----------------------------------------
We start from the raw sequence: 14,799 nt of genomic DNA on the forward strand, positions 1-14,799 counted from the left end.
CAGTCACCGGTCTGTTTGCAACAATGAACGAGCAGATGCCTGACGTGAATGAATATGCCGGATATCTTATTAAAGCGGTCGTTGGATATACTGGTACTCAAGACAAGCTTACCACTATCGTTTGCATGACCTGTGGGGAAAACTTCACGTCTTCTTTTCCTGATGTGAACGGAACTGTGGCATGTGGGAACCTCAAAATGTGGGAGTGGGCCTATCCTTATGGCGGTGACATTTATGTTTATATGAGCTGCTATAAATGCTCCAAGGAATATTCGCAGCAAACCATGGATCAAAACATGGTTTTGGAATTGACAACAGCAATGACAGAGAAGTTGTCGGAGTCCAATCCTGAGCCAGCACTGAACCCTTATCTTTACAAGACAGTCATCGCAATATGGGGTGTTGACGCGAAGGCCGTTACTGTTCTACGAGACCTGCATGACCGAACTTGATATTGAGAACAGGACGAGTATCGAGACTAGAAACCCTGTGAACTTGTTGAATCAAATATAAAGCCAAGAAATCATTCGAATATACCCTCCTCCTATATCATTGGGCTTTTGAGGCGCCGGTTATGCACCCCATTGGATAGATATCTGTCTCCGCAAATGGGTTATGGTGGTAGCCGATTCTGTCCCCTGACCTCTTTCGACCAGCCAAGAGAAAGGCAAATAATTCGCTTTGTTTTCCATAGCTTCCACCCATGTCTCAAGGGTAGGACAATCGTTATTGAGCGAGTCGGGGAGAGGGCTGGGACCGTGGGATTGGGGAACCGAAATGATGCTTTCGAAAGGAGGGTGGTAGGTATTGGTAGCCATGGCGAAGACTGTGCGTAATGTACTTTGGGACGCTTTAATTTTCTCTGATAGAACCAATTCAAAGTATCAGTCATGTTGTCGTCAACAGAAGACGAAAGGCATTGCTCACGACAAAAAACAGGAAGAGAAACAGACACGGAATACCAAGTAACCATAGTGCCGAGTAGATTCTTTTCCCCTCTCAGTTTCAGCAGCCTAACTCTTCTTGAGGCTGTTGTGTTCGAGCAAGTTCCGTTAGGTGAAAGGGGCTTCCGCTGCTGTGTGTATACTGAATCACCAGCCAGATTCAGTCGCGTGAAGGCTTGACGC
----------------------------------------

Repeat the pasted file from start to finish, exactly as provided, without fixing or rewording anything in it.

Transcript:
We start from the raw sequence: 14,799 nt of genomic DNA on the forward strand, positions 1-14,799 counted from the left end.
CAGTCACCGGTCTGTTTGCAACAATGAACGAGCAGATGCCTGACGTGAATGAATATGCCGGATATCTTATTAAAGCGGTCGTTGGATATACTGGTACTCAAGACAAGCTTACCACTATCGTTTGCATGACCTGTGGGGAAAACTTCACGTCTTCTTTTCCTGATGTGAACGGAACTGTGGCATGTGGGAACCTCAAAATGTGGGAGTGGGCCTATCCTTATGGCGGTGACATTTATGTTTATATGAGCTGCTATAAATGCTCCAAGGAATATTCGCAGCAAACCATGGATCAAAACATGGTTTTGGAATTGACAACAGCAATGACAGAGAAGTTGTCGGAGTCCAATCCTGAGCCAGCACTGAACCCTTATCTTTACAAGACAGTCATCGCAATATGGGGTGTTGACGCGAAGGCCGTTACTGTTCTACGAGACCTGCATGACCGAACTTGATATTGAGAACAGGACGAGTATCGAGACTAGAAACCCTGTGAACTTGTTGAATCAAATATAAAGCCAAGAAATCATTCGAATATACCCTCCTCCTATATCATTGGGCTTTTGAGGCGCCGGTTATGCACCCCATTGGATAGATATCTGTCTCCGCAAATGGGTTATGGTGGTAGCCGATTCTGTCCCCTGACCTCTTTCGACCAGCCAAGAGAAAGGCAAATAATTCGCTTTGTTTTCCATAGCTTCCACCCATGTCTCAAGGGTAGGACAATCGTTATTGAGCGAGTCGGGGAGAGGGCTGGGACCGTGGGATTGGGGAACCGAAATGATGCTTTCGAAAGGAGGGTGGTAGGTATTGGTAGCCATGGCGAAGACTGTGCGTAATGTACTTTGGGACGCTTTAATTTTCTCTGATAGAACCAATTCAAAGTATCAGTCATGTTGTCGTCAACAGAAGACGAAAGGCATTGCTCACGACAAAAAACAGGAAGAGAAACAGACACGGAATACCAAGTAACCATAGTGCCGAGTAGATTCTTTTCCCCTCTCAGTTTCAGCAGCCTAACTCTTCTTGAGGCTGTTGTGTTCGAGCAAGTTCCGTTAGGTGAAAGGGGCTTCCGCTGCTGTGTGTATACTGAATCACCAGCCAGATTCAGTCGCGTGAAGGCTTGACGC